Telford College principal Graham Guest has urged the Government to get secondary schools more heavily involved in helping to shape the skills and career decisions of young people.
He was part of a delegation of business leaders to meet justice secretary and Lord Chancellor, David Gauke, who visited the Marches Growth Hub at Priorslee on a fact-finding trip.
The meeting was designed to test the temperature of the local economy as the UK edges closer towards its exit from the European Union.
Mr Guest, who was joined at the meeting by the college’s chair of governors, Paul Hinkins and business leaders from a wide range of sectors, said: “The group highlighted the need for strong leadership from the Government.
“Businesses need a confidence boost in these uncertain times, and the feeling around the table was that it’s the Government which needs to take the lead in providing it.”
With unemployment running well below the national average in Shropshire, much of the debate centred around the need to equip the economy with the skills to grow and thrive.
Mr Guest highlighted the way in which Telford College had reinvented the curriculum at its Haybridge campus for the new academic year to respond to the needs of local businesses, with a focus on filling skills gaps in areas like construction.
This includes the launch of the trailblazing new 7th Form which blends traditional academic A Levels with vocational qualifications, and links to mentors from local companies.
Mr Guest told the Lord Chancellor that the Government should ‘bring schools to the table’ and give them more freedom to become involved in supporting young people to discover the growing range of skills, careers, and employment pathways.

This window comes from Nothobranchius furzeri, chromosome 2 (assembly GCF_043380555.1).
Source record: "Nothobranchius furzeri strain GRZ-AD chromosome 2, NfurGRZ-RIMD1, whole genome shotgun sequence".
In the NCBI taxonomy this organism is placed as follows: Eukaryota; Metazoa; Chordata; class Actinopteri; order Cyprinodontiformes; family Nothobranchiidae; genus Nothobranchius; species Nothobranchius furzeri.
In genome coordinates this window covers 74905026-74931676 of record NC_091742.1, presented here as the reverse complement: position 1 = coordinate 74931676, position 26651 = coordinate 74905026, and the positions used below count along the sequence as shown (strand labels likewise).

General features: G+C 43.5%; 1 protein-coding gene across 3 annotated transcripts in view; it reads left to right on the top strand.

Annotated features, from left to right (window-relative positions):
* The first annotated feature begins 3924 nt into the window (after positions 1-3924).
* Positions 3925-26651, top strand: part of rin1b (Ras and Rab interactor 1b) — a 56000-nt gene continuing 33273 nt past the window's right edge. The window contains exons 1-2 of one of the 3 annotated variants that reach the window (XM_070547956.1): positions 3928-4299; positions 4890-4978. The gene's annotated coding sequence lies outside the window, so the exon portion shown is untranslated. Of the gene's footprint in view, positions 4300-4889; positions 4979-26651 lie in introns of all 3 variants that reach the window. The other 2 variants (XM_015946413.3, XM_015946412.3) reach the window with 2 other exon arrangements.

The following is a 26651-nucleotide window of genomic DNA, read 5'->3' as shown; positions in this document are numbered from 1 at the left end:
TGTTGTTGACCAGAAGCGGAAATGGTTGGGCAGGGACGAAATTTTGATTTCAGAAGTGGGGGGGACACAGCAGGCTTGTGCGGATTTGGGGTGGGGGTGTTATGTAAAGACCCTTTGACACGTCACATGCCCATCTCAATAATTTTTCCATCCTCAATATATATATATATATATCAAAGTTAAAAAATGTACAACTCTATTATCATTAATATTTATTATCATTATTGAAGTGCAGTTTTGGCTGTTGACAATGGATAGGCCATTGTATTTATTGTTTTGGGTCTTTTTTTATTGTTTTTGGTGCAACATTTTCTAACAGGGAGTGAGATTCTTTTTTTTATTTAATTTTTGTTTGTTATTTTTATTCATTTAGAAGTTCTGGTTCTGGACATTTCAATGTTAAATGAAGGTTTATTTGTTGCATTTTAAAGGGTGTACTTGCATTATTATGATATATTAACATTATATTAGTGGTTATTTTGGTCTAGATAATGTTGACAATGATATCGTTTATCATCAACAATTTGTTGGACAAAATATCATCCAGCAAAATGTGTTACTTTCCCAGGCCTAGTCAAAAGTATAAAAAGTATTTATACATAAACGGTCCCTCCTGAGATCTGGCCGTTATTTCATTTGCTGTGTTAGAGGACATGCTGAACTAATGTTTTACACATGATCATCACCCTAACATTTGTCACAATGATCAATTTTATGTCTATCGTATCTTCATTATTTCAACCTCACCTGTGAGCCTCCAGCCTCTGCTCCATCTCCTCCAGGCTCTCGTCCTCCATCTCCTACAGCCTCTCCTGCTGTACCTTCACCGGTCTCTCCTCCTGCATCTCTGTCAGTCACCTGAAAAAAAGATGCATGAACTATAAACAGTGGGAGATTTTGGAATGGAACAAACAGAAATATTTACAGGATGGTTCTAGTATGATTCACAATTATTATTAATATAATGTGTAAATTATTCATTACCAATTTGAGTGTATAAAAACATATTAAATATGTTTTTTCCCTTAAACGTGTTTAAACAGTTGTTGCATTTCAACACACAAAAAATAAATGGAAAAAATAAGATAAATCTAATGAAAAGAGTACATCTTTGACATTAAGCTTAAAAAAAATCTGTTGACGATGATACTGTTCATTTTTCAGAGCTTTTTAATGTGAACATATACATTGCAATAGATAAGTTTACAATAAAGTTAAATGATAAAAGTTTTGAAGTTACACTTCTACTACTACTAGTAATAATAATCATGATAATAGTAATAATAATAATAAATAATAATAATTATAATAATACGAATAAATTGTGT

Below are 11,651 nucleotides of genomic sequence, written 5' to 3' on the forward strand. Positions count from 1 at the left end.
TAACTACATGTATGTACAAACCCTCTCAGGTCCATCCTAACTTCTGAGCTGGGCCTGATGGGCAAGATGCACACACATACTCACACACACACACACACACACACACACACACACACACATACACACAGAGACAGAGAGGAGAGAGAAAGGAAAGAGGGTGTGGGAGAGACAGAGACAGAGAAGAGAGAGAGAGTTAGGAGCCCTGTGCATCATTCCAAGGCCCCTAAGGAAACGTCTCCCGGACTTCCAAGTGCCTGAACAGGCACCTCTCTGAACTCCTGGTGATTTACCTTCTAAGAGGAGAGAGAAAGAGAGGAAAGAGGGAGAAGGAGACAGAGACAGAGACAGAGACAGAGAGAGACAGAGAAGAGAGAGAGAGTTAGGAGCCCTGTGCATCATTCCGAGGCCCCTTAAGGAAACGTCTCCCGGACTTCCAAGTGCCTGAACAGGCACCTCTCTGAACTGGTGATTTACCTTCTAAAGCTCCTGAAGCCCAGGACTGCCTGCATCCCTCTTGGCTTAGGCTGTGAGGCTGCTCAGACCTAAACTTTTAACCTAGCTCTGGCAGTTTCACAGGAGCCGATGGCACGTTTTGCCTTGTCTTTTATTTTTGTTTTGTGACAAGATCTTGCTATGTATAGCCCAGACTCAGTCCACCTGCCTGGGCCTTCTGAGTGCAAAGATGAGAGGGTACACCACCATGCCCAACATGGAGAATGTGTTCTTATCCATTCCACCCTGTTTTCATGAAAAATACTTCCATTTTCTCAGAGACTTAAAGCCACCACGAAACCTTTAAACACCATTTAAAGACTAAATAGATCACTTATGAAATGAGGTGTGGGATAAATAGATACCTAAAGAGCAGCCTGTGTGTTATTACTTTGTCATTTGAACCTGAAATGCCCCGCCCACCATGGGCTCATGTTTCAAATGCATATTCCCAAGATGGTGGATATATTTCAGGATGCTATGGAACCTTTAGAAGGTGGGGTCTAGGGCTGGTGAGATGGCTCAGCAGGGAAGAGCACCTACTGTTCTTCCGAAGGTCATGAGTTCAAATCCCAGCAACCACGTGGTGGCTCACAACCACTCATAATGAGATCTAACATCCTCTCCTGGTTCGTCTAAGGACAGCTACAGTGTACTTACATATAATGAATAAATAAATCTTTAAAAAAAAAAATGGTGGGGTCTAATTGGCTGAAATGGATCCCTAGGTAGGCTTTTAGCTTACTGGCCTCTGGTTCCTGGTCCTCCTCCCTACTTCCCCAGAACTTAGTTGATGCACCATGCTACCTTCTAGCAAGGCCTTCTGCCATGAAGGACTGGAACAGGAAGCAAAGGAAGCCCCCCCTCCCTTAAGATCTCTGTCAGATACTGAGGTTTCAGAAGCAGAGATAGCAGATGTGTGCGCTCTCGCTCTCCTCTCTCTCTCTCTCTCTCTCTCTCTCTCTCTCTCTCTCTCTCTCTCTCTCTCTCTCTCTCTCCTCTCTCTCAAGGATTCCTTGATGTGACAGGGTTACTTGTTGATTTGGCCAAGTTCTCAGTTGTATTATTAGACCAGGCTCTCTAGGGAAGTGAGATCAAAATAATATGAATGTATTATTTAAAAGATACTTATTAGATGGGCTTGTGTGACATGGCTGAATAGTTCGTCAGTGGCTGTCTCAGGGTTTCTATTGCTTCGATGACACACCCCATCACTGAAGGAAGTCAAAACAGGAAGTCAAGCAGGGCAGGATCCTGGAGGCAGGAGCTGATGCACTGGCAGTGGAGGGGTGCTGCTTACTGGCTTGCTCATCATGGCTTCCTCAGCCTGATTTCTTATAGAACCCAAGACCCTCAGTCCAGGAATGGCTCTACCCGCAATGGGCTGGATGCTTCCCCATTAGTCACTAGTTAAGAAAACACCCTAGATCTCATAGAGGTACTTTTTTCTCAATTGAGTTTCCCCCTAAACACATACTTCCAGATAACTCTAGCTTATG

“The comments were warmly received – and the group suggested that there should be a change in Government policy to this effect.
“On the whole, I thought it was a very positive meeting, with a full and frank exchange of views covering many topics.
“I hope Mr Gauke came away viewing Telford as a dynamic town which is brimming with ideas, entrepreneurial spirit – and a willingness to think outside the box when it comes to problem-solving.”
Speaking directly after the meeting, Mr Gauke said: “What came across very strongly is that, with leaving the EU, we have to ensure that we properly train up our own people.
“We need to make sure that if there are particular roles which need to be filled, we have an approach which is flexible enough to make sure this can be done.
“What’s striking about the Marches is that you have got very low levels of unemployment, and there are shortages and vacancies – we need to find the right people to fill these vacancies.”